Sunday, March 13, 2016

On DVD/Blu-ray: MACBETH (2015); VICTORIA (2015); and THE TRIBE (2015)

(France/UK - 2015)

What would seem like holiday Oscar bait was only given a limited run by the perpetually cash-strapped Weinstein Company, who put all their awards season focus on THE HATEFUL EIGHT and CAROL and only rolled out the latest version of MACBETH on VOD and 108 screens at its widest release. A grim, muddy, and bloody take on the Shakespeare play by SNOWTOWN MURDERS director Justin Kurzel, MACBETH is a proper telling in terms of time period and most of the text ("Double double toil and trouble" is never invoked), but highly influenced by the likes of BRAVEHEART, VALHALLA RISING, and GAME OF THRONES. At times boasting the production design and garish lighting of a horror film, Kurzel's MACBETH has Michael Fassbender in the title role, a leader in the army of King Duncan (David Thewlis). Macbeth and Banquo (Paddy Considine) encounter four witches on a fog-enshrined battlefield, speaking of a prophecy in which Macbeth is made king. Macbeth's ambitious wife Lady Macbeth (Marion Cotillard) goads him into killing King Duncan in order to make the prophecy come true, leading to more murder, madness, guilt, and their ultimate downfall. Viscerally brutal but not quite as blood-splattered as Roman Polanski's essential 1971 MACBETH, probably the best big-screen version of the play (there's also Orson Welles' 1948 version), Kurzel's MACBETH is grand and epic in scope, visually stunning and not at all ornate and stagy like many interpretations. Fassbender and Cotillard are excellent, and they get fine support from Thewlis, Considine, Sean Harris as Macduff, Elizabeth Debicki as Lady Macduff, and Jack Reynor as Malcolm. It doesn't supplant Polanski's take, but it more than holds its own. Kurzel, Fassbender, and Cotillard worked together again on the big-budget video game adaptation ASSASSIN'S CREED, due out later this year. (R, 113 mins)

(Germany - 2015)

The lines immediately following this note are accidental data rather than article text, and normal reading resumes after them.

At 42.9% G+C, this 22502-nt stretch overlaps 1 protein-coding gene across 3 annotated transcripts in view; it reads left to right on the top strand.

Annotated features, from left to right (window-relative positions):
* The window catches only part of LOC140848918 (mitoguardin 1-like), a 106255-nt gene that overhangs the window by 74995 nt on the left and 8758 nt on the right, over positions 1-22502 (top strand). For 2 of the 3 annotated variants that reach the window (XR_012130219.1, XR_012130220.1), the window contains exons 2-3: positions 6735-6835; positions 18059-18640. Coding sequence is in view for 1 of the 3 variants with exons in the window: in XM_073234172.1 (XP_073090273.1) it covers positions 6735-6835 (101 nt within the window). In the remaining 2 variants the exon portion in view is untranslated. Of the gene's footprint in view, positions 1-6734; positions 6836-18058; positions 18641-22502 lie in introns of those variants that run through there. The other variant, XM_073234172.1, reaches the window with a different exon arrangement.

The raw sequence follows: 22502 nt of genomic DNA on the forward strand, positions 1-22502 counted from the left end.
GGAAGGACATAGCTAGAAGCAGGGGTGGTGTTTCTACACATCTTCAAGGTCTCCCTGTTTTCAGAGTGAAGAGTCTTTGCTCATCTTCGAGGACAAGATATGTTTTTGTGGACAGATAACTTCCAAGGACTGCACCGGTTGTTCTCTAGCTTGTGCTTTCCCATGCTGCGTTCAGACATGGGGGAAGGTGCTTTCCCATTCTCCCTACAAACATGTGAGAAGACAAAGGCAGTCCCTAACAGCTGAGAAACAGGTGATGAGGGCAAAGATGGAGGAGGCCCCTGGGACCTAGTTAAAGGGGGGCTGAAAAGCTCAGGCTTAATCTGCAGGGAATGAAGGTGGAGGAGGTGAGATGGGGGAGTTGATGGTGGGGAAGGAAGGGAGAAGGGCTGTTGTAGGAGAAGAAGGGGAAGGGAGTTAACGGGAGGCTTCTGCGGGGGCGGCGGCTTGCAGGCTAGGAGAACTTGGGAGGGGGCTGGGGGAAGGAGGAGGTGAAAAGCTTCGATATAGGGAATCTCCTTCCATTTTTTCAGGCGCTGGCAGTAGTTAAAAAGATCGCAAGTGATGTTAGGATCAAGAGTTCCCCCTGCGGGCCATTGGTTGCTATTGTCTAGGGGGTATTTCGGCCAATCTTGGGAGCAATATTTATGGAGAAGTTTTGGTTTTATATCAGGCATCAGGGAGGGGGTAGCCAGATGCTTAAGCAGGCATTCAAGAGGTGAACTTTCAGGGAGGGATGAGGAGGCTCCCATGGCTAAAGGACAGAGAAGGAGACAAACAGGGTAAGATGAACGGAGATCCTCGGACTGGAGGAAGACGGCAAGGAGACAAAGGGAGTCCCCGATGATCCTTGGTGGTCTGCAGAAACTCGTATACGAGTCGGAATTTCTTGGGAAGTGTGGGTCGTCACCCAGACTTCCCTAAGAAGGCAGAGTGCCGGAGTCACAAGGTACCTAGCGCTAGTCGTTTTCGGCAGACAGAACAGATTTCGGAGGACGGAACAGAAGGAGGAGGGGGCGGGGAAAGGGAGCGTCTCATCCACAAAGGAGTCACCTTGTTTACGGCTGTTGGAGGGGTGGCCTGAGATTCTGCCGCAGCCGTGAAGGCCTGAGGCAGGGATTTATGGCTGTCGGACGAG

There's an admittedly impressive technical achievement on the part of VICTORIA, a German film shot in one uninterrupted 134-minute take that director Sebastian Schipper, cinematographer Sturla Brandth Groven, and the cast pulled off on their third attempt. But after watching VICTORIA and asking yourself "How did they do it?," it's very likely you're next question will be "What the hell for?" A crime thriller where the crime takes place off-camera and the thrills are non-existent, VICTORIA opens in a Gaspar Noe-like strobe-lit club where the title character (Laia Costa), a young Spanish woman living in Berlin, meets a crew of nice enough guys and hangs out with them on a nearby rooftop. She clicks with one, Sonne (Frederick Lau), but an hour later, she ends up being the getaway driver for a hastily-planned robbery they're forced into by gangster Andi (veteran German character actor Andre Hennicke), a former prison acquaintance of Sonne's buddy Boxer (Franz Rogowski). After things predictably go south, Victoria and Sonne find themselves on the run as the cops close in on the area. VICTORIA takes place over a few blocks and Schipper keeps sending his characters in circles as the film plays out in real time and in one take. There's an undeniable accomplishment in the way Schipper coordinated everything in a limited area of real location shooting, but by the end, it doesn't feel like much more than an unedited rough cut of Roger Avary's KILLING ZOE. Because the camera has to follow the characters as they go from one location to another, it's an hour before the robbery even comes up as a subject, and Schipper mainly lets his actors riff and improvise in both German and English, with a couple of flubbed lines and one recovered gaffe where Costa takes a wrong turn during the getaway and Lau, Rogowski, and the other actors in the car start freaking out and telling her to turn the car around, but successfully stay in character the whole time. It shows a commitment by the cast, but to what end? There's absolutely nothing here but the gimmick, and the film's 81% rating (as of this writing) on Rotten Tomatoes is an indicator that critics seem to be praising the technical accomplishment rather than the movie itself. It's not an interesting story when told in this fashion (and it would probably run a leaner, tighter, and much more reasonable 85 or so minutes if told conventionally), the actors aren't really all that great at improv, and whatever appeal Costa establishes as Victoria immediately vanishes when she goes along with such a stupid plan and agrees to get into a car with some guys she met outside a club less than an hour ago, for no other reason than that's what Schipper needs her to do. Intruiging in theory but a deadening endurance test in practice, it's easy to respect the amount of work that went into making VICTORIA (watch Costa's climactic hotel room breakdown, complete with real snot!), but is that supposed to automatically make it a good movie? (Unrated, 138 mins, also streaming on Netflix)